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Review: Linda Fairstein's fast-paced 'Terminal City' has believable twists

This book cover image released by Dutton is

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This book cover image released by Dutton is "Terminal City," by Linda Fairstein. (AP Photo/Dutton)

"Terminal City" (Dutton), by Linda Fairstein

An ongoing pleasure in Linda Fairstein's novels about assistant district attorney Alexandra "Alex" Cooper is the author's ability to weave in bits of little known history about New York City into her stories.

These tales of old New York aren't window dressing but become part of the action, moving the plot along while providing glimpses of the Big Apple that many people never see. Grand Central Terminal — "the world's loveliest station" — makes an exciting backdrop as "Terminal City" delivers plenty of suspense, intrigue and twists in the hunt for a killer. Fairstein's latest novel also is a bit of a departure for this series. Since much of the action takes place in or around Grand Central, "Terminal City" works more as a tense police procedural than a legal thriller with Alex only in court for a few scenes.

Alex again teams with NYPD Detectives Mike Chapman and Mercer Wallace to investigate the murder of a young woman found in a suite at the Waldorf Astoria hotel. The detectives link the case to Grand Central when another murder happens within days. The clues lead to the bowels of the iconic landmark where hidden staircases, catwalks 20 stories above the ground and rooms that don't show up on any blueprint make perfect hiding places. An underground community of homeless people, complete with makeshift apartments, also provides a convenient way for a criminal to disappear. A quick resolution of the case is even more important as the president of the United States is due to arrive in New York in a few days. Alex's friendship with the detectives has always been the heart of this series, but a potential romance between her and Chapman adds a welcome complication to "Terminal City."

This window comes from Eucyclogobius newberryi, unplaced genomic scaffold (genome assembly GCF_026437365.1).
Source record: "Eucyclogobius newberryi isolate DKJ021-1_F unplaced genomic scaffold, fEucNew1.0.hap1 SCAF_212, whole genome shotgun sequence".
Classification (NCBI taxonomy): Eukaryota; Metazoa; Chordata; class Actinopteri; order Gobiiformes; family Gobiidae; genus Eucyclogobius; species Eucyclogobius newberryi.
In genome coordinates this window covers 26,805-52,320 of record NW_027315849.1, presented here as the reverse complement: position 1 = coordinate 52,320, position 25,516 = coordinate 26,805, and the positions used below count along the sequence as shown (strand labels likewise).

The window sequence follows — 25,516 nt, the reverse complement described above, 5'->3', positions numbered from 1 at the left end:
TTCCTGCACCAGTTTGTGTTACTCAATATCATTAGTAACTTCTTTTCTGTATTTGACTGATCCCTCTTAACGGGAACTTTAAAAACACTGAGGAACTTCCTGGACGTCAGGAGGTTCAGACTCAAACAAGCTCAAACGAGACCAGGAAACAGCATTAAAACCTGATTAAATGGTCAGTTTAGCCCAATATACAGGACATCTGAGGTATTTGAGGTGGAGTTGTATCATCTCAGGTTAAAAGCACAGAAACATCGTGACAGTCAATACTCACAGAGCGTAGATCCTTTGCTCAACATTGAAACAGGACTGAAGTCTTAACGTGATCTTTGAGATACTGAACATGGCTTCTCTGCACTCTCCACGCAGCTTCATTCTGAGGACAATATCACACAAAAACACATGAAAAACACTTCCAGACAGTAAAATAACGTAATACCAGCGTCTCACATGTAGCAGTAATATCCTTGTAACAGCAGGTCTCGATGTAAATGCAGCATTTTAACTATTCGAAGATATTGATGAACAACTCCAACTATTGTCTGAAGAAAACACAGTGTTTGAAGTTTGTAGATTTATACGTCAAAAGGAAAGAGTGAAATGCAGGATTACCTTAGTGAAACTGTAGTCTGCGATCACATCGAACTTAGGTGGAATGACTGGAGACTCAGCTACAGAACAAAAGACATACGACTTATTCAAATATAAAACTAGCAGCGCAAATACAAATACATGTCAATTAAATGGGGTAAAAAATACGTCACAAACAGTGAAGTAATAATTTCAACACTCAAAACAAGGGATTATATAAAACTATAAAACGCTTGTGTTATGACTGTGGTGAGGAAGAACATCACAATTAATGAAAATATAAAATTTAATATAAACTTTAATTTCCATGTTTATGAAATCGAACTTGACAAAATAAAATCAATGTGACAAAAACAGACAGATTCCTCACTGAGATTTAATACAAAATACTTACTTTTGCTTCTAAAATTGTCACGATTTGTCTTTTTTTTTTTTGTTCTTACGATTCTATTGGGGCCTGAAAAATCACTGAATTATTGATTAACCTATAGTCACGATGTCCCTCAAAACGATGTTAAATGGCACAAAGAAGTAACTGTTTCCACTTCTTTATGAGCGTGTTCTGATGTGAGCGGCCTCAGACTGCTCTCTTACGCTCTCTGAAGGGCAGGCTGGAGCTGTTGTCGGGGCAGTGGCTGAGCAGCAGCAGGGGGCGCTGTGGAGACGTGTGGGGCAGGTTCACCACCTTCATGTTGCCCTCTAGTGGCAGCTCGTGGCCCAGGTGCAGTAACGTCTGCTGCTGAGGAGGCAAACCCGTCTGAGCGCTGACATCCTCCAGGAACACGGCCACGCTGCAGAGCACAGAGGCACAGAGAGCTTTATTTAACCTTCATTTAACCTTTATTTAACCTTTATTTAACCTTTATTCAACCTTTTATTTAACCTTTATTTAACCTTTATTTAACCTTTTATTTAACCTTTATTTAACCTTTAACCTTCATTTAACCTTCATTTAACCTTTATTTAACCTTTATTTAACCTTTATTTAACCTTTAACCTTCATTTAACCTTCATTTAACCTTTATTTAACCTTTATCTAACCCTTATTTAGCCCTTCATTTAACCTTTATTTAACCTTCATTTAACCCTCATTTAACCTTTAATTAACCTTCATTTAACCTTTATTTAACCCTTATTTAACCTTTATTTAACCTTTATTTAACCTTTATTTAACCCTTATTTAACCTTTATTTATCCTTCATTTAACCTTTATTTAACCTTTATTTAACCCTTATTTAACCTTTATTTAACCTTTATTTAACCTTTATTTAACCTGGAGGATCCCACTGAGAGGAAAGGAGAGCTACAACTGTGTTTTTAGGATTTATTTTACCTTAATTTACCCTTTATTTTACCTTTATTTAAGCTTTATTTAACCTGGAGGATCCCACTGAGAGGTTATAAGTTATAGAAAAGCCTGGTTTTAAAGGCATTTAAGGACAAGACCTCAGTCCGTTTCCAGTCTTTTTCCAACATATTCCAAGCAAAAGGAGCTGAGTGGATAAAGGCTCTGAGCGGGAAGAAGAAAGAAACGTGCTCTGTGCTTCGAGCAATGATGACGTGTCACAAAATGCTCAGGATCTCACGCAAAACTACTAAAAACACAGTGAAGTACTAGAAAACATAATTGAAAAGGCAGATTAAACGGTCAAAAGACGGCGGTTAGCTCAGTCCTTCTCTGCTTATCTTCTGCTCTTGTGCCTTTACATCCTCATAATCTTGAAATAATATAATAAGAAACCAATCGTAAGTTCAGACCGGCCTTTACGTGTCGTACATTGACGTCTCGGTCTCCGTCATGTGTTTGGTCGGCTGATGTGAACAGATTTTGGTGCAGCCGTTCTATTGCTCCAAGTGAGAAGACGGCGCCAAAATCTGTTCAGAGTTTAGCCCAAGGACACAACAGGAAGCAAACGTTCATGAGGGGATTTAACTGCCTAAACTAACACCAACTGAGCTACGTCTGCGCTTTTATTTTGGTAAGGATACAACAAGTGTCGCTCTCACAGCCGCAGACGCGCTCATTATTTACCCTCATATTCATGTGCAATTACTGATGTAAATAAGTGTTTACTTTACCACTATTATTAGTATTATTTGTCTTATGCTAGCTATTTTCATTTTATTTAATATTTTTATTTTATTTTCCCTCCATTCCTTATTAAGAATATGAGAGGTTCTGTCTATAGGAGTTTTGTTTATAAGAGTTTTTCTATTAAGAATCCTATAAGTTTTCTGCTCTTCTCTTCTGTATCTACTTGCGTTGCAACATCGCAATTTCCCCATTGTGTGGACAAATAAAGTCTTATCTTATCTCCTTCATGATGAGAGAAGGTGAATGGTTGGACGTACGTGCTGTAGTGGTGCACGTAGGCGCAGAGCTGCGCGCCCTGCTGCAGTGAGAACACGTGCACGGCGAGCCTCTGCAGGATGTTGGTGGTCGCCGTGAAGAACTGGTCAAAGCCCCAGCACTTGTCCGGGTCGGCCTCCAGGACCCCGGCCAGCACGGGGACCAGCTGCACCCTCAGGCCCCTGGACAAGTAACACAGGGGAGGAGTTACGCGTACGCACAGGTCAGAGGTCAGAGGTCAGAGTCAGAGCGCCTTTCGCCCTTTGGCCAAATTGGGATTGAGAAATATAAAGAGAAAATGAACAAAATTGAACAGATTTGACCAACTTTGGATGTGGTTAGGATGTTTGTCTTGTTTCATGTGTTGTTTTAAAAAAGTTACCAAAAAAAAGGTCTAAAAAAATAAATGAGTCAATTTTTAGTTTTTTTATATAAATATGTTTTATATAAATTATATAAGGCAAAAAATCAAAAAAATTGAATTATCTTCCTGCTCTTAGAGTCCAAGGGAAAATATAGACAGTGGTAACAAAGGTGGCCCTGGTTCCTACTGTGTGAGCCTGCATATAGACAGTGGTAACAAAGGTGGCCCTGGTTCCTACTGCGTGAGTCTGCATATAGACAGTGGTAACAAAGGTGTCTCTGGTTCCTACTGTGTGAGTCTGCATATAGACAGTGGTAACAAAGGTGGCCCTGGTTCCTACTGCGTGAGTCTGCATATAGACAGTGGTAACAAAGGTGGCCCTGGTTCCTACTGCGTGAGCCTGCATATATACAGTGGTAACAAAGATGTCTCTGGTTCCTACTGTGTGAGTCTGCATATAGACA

Fairstein maintains the integrity of Grand Central's history while keeping the solid plot on track. Even finding out why the aqua celestial ceiling was installed backward plays into the story. "Terminal City" — which also was Grand Central's nickname in its early years — doesn't slow down, with believable twists and a heart-stopping denouement. "Terminal City" is one of Fairstein's strongest novels in her always reliable series.

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Online:

http://www.lindafairstein.com/

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